Rather than the two Moons we see today, a collision followed by a circumplanetary disk may have given rise to three moons of Mars, where only two survive today. (LABEX UNIVEARTHS / UNIVERSITÉ PARIS DIDEROT)

Mars, at first glance, appears different. Its two moons, Phobos and Deimos, appear to be the size of asteroids. But Phobos and Deimos don’t behave like captured asteroids would. They orbit in the same plane as each other, they co-orbit Mars consistent with the rest of the Solar System, their orbits are circular and prograde, and they have similar elemental compositions and densities.

The biggest problem with the giant impact scenario for Mars’ moons is that you can only get two small moons, in simulations, if you also get a third, large, inner moon. A brilliant paper from 2016, however, showed that a large, transient, interior moon is extremely consistent with Mars and its moons, assuming that it fell back to Mars a long time ago. The giant impact scenario, for Mars, Earth, and Pluto, is the leading idea for how these worlds got their moons at all.

A large impact from an asteroid billions of years ago may have created the moons of Mars, including an inner, larger one that no longer exists today! (ILLUSTRATION BY MEDIALAB, ESA 2001)

Mercury is battle-scarred on its surface, but has no moons of its own. Venus should get impacted just as often as Earth did in the early stages of the Solar System, but for some reason, perhaps due to its atmosphere or just the history of how it evolved, it doesn’t have a Moon, either. Many asteroids, Kuiper belt objects, and minor planets in general possess moons, with tidal disruptions of loosely-held matter and collisions thought to be the major factors in their creation.

In fact, of all the major bodies that are known to have satellites, including Haumea, Makemake, amd Eris, their sizes and orbital parameters are incredibly consistent with having been created by collisions.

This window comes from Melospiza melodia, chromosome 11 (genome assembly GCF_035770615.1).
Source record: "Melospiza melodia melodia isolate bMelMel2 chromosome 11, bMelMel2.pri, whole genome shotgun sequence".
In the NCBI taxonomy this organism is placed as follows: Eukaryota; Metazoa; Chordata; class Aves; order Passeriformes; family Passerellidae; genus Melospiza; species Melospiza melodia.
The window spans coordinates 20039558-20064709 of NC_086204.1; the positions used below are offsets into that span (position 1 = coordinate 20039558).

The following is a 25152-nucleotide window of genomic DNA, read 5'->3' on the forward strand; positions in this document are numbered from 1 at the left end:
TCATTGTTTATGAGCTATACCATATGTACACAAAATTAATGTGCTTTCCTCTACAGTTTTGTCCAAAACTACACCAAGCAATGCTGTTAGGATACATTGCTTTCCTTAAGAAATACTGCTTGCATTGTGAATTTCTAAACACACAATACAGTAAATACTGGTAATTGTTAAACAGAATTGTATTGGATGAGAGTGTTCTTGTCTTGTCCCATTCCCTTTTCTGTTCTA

A cometary storm, like that found around Eta Corvi, can result in large impacts at steep angles. While there are many options for creating moons around planets in principle, the rocky planets we know of appear to have gained theirs through giant impacts alone. (NASA / JPL-CALTECH)

If your gravity rises up to a point where you can pull yourself into hydrostatic equilibrium — a sphere if you’re static, an ellipsoid if you’re rotating — you cannot be pulled apart by tidal forces so easily. But you could, in principle, develop moons through three methods: initial formation from a protoplanetary disk, capturing another passing body through gravitational forces, or from the debris of a large collision.

While the gas giants display moons that appear to have arisen from all three, the rocky planets, including both major and minor planets, appear to obtain moons from collisions alone. It may be the case that the other options are viable but rare, and we simply have yet to discover them. But following the evidence we have today, perhaps Earth’s moon isn’t atypical after all. Until further notice, giant impacts are the only known way for rocky planets to gain moons.

Ethan Siegel is the author of Beyond the Galaxy and Treknology. You can pre-order his third book, currently in development: the Encyclopaedia Cosmologica.